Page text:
Among their recent placements in Raleigh is Kai Wang ’27, who enrolled at Ravenscroft this year. The ninth-grader, who hails from the Shandong province in eastern China, has adapted well to his studies and host family arrangements.

New Raven Kai Wang ’27 (at left) takes a selfie with Rainy Ye ’27 and Naveen Kumar ’27.

“My experience so far has been far better than what I anticipated. I like all of my teachers (which isn’t something that I’m used to), and the classes feel challenging at the right pace. I was surprised that I could feel somewhat comfortable in the English curriculum, while it didn't feel like a huge jump for me,” he said. “My host family joke that I’ve walked into the craziest family ever, but things have been very positive so far. They’re incredibly chill and supportive, which makes me feel like I’m set for four great years ahead of me.”

Co-Director of College Counseling Lia Prugh has worked with a number of TBI-New Oasis students — including Cynthia Ni ’22, Sean Shen ’21 and Chris Xiao ’20, whose reflections are featured in the Q&A highlighted above — and said that Kai’s sentiment is one she has heard from many program participants.

“Many TBI-New Oasis students say they appreciate the well-roundedness of our curriculum because it is different from the education they may have received in China, and they are excited that the universities in the U.S. generally have a wider focus on a more liberal arts curriculum,” she said.

Clockwise from left: Chris Xiao ’20 (at right) and teammates James Hohls ’20 and Matthew Hunter ’20 show off their robot from the 2020 FIRST Tech Challenge robotics tournament; Chris (third from left) and fellow hikers pause for a photo during their class’s Junior Mountain Trip in 2019; along with classmates, Chris (in white T-shirt) participates in the traditional Senior Parade on the first day of the 2019-20 school year.

Head of Upper School Aaron Sundstrom noted that Ravenscroft, too, has benefited from having these outstanding students engaged in classes and extracurriculars.

“These students have provided a great deal of positive impact on our community. They have all been extremely strong students academically, and they also bring a cultural context to their studies that can be illuminating for their classmates,” he said. “They have been instrumental in the planning and execution of the Lunar New Year festivities, helping them grow from a single presentation in the Upper School to a full-day event where students from all three divisions get to learn about the Lunar New Year and engage in fun and educational activities.”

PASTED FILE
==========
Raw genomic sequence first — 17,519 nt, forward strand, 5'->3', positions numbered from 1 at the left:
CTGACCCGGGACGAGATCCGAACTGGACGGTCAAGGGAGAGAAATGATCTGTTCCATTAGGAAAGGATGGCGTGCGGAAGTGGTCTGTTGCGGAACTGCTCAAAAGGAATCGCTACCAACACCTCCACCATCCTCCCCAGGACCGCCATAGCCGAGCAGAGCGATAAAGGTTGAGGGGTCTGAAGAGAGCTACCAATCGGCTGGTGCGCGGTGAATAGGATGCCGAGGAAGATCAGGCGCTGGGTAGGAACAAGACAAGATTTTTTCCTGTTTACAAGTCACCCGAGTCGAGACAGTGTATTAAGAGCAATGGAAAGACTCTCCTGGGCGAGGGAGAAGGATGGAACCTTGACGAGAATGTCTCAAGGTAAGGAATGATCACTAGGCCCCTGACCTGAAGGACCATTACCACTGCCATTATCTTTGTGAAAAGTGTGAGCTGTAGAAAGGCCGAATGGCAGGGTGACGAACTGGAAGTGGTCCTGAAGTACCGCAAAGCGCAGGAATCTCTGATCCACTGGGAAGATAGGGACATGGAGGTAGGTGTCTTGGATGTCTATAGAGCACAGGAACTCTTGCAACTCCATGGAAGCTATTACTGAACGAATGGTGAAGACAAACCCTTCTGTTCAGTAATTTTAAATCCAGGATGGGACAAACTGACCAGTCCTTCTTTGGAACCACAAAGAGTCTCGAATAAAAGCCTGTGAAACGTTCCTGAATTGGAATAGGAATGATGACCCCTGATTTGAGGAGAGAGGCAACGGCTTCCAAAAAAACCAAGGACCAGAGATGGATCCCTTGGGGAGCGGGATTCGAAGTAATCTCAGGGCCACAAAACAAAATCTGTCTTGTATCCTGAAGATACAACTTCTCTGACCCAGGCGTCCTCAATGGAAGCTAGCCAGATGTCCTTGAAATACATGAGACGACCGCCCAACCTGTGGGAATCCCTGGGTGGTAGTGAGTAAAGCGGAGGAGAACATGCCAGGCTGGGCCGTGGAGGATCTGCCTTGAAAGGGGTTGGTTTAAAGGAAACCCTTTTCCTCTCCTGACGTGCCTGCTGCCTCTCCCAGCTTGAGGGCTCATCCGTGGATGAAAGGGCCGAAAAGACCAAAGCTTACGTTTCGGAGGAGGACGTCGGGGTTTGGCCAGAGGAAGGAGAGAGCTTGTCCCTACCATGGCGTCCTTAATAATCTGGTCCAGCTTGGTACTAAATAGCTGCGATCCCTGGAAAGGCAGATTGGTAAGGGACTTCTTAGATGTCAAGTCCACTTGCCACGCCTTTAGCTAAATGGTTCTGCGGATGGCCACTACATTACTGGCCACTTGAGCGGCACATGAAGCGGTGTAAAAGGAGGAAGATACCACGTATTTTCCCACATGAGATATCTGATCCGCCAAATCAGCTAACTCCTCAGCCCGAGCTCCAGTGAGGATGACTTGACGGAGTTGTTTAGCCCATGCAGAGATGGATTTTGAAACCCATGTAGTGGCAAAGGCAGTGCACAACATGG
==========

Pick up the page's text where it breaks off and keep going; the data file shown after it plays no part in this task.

“To share culture with one another is an amazing opportunity,” Moore, who is working with 14 area TBI-New Oasis students this year, concluded. “They add to ours and we add to theirs. For the students who decide to really live the experience of America, they have made some wonderful memories — and it is a privilege that we get to know an international student who can expand our horizons and teach us about another culture.”


Kai Wang ’27 is being hosted by local family Brenda and Reed Vanbenschoten.

Tell us about your homeland and family in China.
I come from the province of Shandong in China, which is known for its Confucius culture, hard exams and a 5’10” average height of people. It’s very densely populated compared to North Raleigh, but it has very bikeable roads arranged in a grid pattern. I used to live in an old mixed-use office building near the center of the city, so a really prominent memory of mine is watching the renters of the commercial side of the building come and go, and betting with my family on how long a particular renter would last in this area.

Both of my parents work government jobs, which meant they had to be mobilized every couple of years. Despite their sometimes bizarre work schedule and place of work, they still managed to be fantastic parents. Their constant love gave me peace of mind while I was managing the high school entrance exam in China and applying to schools overseas at the same time. From my perspective, people in my family are incredible, hard-working and kind, which gives me constant inspiration.

What attracted you to the United States and to Ravenscroft?
Studying in the U.S. has always been a dream of many of my family members, and I’m one of a few that has the opportunity and time to pursue this. I want to attend college in the U.S., and the typical step leading to that is attending an international high school in China. However, most international high schools have high tuitions, and some of them have questionable quality of courses, especially in humanities and language. We chose Ravenscroft because of the strong college counseling program as well as the welcoming and diverse student body. We also heard some very positive testimonies coming from TBI-New Oasis alumni, so overall we felt like this was the right choice for us.

Will you be able to visit your family in China?
Yes, probably once a year every summer. Jet lag and high prices of flights make it unfavorable to fly back two times a year for now, but it’s really great that every school day is mapped out on my Google calendar, which makes planning trips super convenient. I’ll be able to visit my family at least once or twice a year, as long as nothing crazy happens on the global scale.